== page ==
Under my leadership, Legal Action of Wisconsin's housing unit has grown from one part-time housing attorney and paralegal in 2016 to a team of eight attorneys and two paralegals.
My previous practice at GE Healthcare consisted largely of corporate transactions while my practice at Quarles & Brady LLP consisted generally of compliance related regulatory counsel.
Describe typical clients:
As a public service attorney, I provide free legal services and my clients consist entirely of low-income individuals who would otherwise be unlikely to have representation. My client practice is focused largely on housing litigation and the promotion of housing stability. While at GE Healthcare, I specialized in transactional roles: crafting and negotiating multifaceted business agreements and counseling internal stakeholders regarding business and legal strategy while ensuring compliance with federal and state requirements. At Quarles & Brady LLP, I provided corporate clients with legal counsel on environmental matters, regulatory compliance, business transactions, government inquiries, and project/site development.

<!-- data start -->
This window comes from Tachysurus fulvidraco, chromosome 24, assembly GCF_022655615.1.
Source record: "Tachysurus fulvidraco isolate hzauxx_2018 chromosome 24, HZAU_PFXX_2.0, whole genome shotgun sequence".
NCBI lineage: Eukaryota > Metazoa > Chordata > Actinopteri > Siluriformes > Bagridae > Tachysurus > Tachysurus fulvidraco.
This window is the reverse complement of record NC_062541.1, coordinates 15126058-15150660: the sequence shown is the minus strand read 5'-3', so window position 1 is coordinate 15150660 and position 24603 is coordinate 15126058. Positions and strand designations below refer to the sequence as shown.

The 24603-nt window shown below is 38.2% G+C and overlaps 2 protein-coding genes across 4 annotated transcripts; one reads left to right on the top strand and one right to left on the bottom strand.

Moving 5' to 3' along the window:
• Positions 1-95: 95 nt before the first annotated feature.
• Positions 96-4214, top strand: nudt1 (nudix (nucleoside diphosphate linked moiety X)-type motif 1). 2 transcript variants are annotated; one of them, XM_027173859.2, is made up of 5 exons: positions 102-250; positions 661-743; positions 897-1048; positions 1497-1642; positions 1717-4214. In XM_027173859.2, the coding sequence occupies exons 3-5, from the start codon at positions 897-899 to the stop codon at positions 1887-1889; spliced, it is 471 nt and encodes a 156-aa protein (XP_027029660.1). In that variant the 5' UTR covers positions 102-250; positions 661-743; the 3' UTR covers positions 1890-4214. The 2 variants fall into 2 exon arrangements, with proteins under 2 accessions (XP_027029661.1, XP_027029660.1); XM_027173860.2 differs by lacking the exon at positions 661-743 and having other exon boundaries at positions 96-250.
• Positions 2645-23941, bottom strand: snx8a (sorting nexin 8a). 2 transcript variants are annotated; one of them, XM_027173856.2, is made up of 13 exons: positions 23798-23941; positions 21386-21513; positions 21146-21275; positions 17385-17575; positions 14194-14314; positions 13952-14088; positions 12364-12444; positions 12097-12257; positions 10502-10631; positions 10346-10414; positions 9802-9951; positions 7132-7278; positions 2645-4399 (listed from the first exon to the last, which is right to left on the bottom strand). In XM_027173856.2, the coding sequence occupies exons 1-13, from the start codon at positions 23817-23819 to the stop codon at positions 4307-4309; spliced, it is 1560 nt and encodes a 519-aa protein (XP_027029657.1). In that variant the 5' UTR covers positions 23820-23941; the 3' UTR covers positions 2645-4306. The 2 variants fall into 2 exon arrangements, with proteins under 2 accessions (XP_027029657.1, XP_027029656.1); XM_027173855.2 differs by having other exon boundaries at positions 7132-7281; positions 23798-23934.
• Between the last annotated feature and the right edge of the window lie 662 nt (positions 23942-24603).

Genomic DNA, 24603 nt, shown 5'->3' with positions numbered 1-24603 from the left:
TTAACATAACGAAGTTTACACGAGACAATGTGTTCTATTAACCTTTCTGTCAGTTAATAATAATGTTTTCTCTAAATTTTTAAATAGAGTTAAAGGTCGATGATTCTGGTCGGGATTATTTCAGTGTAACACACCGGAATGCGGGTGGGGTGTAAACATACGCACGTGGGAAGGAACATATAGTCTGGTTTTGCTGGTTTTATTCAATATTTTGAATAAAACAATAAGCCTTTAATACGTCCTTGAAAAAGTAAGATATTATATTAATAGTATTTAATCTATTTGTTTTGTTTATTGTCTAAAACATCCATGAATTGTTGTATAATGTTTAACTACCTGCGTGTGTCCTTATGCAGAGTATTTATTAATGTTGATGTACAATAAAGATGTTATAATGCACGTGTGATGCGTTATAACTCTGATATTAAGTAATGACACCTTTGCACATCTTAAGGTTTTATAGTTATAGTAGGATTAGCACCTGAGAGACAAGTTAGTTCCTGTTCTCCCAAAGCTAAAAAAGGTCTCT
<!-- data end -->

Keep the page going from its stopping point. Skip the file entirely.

Number of cases tried to verdict: 1
List up to three significant trials, appeals, or other legal matters in which you participated as a judge or lawyer in the past seven years:
TE V LLC v. [Party Sealed], Milwaukee Cty. Cir. Ct. Case No. 2019SC014924
This case was brought before the Milwaukee County Circuit court and raised several issues relating to courthouse procedure and the reaffirmation of retroactive rent abatement. My involvement began with my initial intake of the client and identification of grounds for appeal of the initial Circuit Court decision. I helped draft the pleadings for the appeal and, upon remand on the merits, helped develop the legal theory of retroactive rent abatement as a novel defense to eviction. The Circuit Court ultimately did not rule on the applicability of rent abatement in that case,* instead granting dismissal on other grounds. Most important Legal Action's tenant clients, however, was the fact that the Court found that retroactive rent abatement was a viable defense while reopening the case, recognizing a new potential defense to eviction for tenants living in sub-standard housing.